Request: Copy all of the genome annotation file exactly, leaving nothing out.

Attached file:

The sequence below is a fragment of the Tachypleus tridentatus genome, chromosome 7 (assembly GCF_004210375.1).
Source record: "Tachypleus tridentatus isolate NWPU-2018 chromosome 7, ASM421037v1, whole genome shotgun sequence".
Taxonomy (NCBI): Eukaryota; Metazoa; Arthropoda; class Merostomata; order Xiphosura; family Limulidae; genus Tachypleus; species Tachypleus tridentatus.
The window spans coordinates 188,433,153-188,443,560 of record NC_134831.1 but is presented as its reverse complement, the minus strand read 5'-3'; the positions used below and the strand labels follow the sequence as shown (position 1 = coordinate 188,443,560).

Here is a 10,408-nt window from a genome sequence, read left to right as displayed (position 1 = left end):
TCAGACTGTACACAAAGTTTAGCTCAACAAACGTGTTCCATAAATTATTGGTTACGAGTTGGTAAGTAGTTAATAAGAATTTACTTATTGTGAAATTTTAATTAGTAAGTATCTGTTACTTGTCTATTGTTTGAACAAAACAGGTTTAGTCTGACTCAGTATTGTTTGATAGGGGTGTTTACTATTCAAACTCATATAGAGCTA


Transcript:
The sequence below is a fragment of the Tachypleus tridentatus genome, chromosome 7 (assembly GCF_004210375.1).
Source record: "Tachypleus tridentatus isolate NWPU-2018 chromosome 7, ASM421037v1, whole genome shotgun sequence".
Taxonomy (NCBI): Eukaryota; Metazoa; Arthropoda; class Merostomata; order Xiphosura; family Limulidae; genus Tachypleus; species Tachypleus tridentatus.
The window spans coordinates 188,433,153-188,443,560 of record NC_134831.1 but is presented as its reverse complement, the minus strand read 5'-3'; the positions used below and the strand labels follow the sequence as shown (position 1 = coordinate 188,443,560).

Here is a 10,408-nt window from a genome sequence, read left to right as displayed (position 1 = left end):
TCAGACTGTACACAAAGTTTAGCTCAACAAACGTGTTCCATAAATTATTGGTTACGAGTTGGTAAGTAGTTAATAAGAATTTACTTATTGTGAAATTTTAATTAGTAAGTATCTGTTACTTGTCTATTGTTTGAACAAAACAGGTTTAGTCTGACTCAGTATTGTTTGATAGGGGTGTTTACTATTCAAACTCATATAGAGCTA